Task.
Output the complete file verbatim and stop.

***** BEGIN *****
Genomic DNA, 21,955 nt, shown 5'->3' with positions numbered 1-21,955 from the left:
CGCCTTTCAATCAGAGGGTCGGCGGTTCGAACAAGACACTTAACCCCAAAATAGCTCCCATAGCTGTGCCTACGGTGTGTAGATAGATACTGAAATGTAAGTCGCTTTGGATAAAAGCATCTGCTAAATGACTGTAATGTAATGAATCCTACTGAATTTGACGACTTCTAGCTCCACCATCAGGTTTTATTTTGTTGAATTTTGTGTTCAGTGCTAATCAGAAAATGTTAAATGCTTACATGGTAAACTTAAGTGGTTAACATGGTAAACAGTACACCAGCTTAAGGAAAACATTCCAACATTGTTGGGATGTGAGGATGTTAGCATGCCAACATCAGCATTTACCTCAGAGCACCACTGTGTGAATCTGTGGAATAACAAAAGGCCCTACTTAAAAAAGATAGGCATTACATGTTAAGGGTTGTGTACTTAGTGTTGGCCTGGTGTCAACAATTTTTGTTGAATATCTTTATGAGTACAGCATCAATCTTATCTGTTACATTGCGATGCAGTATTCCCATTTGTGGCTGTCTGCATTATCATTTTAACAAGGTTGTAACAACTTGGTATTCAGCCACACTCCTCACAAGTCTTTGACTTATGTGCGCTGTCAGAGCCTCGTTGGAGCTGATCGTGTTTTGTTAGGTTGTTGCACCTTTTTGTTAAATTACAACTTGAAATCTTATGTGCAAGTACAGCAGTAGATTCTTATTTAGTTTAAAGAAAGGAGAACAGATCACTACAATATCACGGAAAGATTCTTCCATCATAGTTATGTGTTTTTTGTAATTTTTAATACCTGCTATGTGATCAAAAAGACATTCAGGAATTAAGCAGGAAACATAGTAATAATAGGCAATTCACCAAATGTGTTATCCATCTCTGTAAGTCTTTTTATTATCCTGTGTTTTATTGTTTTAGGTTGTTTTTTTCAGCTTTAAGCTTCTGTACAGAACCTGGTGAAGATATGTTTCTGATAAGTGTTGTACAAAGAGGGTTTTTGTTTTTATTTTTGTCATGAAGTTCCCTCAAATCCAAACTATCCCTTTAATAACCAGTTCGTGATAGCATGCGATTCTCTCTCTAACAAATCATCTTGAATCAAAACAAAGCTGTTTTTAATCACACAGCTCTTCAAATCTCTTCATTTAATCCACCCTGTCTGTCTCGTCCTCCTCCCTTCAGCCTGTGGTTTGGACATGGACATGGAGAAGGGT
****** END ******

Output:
Genomic DNA, 21,955 nt, shown 5'->3' with positions numbered 1-21,955 from the left:
CGCCTTTCAATCAGAGGGTCGGCGGTTCGAACAAGACACTTAACCCCAAAATAGCTCCCATAGCTGTGCCTACGGTGTGTAGATAGATACTGAAATGTAAGTCGCTTTGGATAAAAGCATCTGCTAAATGACTGTAATGTAATGAATCCTACTGAATTTGACGACTTCTAGCTCCACCATCAGGTTTTATTTTGTTGAATTTTGTGTTCAGTGCTAATCAGAAAATGTTAAATGCTTACATGGTAAACTTAAGTGGTTAACATGGTAAACAGTACACCAGCTTAAGGAAAACATTCCAACATTGTTGGGATGTGAGGATGTTAGCATGCCAACATCAGCATTTACCTCAGAGCACCACTGTGTGAATCTGTGGAATAACAAAAGGCCCTACTTAAAAAAGATAGGCATTACATGTTAAGGGTTGTGTACTTAGTGTTGGCCTGGTGTCAACAATTTTTGTTGAATATCTTTATGAGTACAGCATCAATCTTATCTGTTACATTGCGATGCAGTATTCCCATTTGTGGCTGTCTGCATTATCATTTTAACAAGGTTGTAACAACTTGGTATTCAGCCACACTCCTCACAAGTCTTTGACTTATGTGCGCTGTCAGAGCCTCGTTGGAGCTGATCGTGTTTTGTTAGGTTGTTGCACCTTTTTGTTAAATTACAACTTGAAATCTTATGTGCAAGTACAGCAGTAGATTCTTATTTAGTTTAAAGAAAGGAGAACAGATCACTACAATATCACGGAAAGATTCTTCCATCATAGTTATGTGTTTTTTGTAATTTTTAATACCTGCTATGTGATCAAAAAGACATTCAGGAATTAAGCAGGAAACATAGTAATAATAGGCAATTCACCAAATGTGTTATCCATCTCTGTAAGTCTTTTTATTATCCTGTGTTTTATTGTTTTAGGTTGTTTTTTTCAGCTTTAAGCTTCTGTACAGAACCTGGTGAAGATATGTTTCTGATAAGTGTTGTACAAAGAGGGTTTTTGTTTTTATTTTTGTCATGAAGTTCCCTCAAATCCAAACTATCCCTTTAATAACCAGTTCGTGATAGCATGCGATTCTCTCTCTAACAAATCATCTTGAATCAAAACAAAGCTGTTTTTAATCACACAGCTCTTCAAATCTCTTCATTTAATCCACCCTGTCTGTCTCGTCCTCCTCCCTTCAGCCTGTGGTTTGGACATGGACATGGAGAAGGGT